Current employment: Project director developing health insurance options for low-income populations
Impossible Dream ?
“Everybody said that I had to work because I was the oldest child in the family and we were not rich enough to waste time in high school.”
Shirley is the oldest of three girls raised by a single mother in a small rural village in southern Guatemala. Shirley’s father left when she was only three years old and her mother had to support her daughters on a meager kindergarten teacher’s salary. Though Shirley wanted to attend a private high school that would prepare her for college, Shirley’s mother could not afford the modest expense. Her relatives and neighbors pressured her to drop out of school to get a job, the appropriate path for a young village woman. Shirley began studying at a technical school that would train her to be a kindergarten teacher like her mother. At the same time, she made weekly visits to the director of a private high school in a nearby town. Although the school had no scholarship program, after four months of trying, Shirley was able to convince the director to find donors to fund her education. Her mother and sisters were proud, but Shirley was ostracized by relatives who felt she had abandoned her duty to contribute to the family finances.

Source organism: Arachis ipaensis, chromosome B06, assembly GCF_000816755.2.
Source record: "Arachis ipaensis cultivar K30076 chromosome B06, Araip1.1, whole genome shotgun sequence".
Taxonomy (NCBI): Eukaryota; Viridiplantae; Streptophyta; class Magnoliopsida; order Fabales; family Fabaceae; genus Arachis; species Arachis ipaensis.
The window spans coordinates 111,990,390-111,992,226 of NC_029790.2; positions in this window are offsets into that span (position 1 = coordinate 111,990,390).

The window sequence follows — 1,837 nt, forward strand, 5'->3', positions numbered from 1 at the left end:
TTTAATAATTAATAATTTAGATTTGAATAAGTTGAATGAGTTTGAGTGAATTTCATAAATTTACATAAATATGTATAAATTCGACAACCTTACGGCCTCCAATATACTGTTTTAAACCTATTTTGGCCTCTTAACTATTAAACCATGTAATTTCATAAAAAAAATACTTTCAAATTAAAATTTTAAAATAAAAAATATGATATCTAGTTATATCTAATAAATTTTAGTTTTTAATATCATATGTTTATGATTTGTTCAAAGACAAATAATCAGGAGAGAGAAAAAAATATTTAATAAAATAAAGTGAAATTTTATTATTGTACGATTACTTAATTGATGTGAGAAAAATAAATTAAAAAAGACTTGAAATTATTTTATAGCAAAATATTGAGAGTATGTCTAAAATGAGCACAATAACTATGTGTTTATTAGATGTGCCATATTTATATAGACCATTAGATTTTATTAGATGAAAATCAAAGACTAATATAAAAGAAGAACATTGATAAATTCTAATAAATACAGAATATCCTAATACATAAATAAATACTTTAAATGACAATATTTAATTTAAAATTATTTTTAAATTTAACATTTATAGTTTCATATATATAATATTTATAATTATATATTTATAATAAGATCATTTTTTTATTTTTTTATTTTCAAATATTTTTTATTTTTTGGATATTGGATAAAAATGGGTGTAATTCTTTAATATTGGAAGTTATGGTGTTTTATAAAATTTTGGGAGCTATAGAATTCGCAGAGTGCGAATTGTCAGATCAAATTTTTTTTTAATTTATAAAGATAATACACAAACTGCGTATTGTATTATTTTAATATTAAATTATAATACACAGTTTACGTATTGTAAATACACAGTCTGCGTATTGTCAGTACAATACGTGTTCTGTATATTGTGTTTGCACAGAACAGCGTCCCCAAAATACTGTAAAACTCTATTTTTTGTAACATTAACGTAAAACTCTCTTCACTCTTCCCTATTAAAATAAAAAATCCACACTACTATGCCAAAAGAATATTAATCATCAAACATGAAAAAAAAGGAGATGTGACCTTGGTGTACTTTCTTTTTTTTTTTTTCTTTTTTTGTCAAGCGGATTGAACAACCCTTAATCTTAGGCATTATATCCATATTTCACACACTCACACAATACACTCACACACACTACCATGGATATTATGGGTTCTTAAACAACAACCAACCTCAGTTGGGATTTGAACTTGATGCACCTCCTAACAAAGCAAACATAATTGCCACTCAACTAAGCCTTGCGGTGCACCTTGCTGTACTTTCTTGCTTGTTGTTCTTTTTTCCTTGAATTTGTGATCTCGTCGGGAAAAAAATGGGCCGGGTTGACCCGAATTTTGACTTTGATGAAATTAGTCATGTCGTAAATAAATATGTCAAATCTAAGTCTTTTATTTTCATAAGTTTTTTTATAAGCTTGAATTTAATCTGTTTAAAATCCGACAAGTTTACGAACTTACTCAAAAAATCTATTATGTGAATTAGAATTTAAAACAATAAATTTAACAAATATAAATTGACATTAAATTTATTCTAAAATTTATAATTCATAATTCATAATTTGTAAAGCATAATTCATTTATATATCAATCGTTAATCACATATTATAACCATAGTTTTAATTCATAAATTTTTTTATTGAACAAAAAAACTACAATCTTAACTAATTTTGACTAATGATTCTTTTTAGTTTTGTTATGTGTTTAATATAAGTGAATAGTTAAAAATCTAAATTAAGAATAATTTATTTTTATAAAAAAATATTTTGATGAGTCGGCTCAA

“No matter how good you are at something or how much knowledge you have, without money you don’t have the essential tool to pull yourself out of poverty.”
After graduating, Shirley managed a development initiative that provides poor Guatemalan women with entrepreneurial training. In order to help the women find credit opportunities to start their own businesses, she sought collaboration from Grameen Bank, an organization founded to provide microcredit to poor women entrepreneurs. Shirley was later offered a job managing microcredits in New York City. Today, she co-heads a team that is pioneering a model to deliver health insurance and primary care to low-income (especially immigrant) populations in the United States. In her “spare time,” she writes a blog for a Spanish-language media company. Back in her hometown, Shirley’s story is legendary and she is a role model for young women in her community and for her family.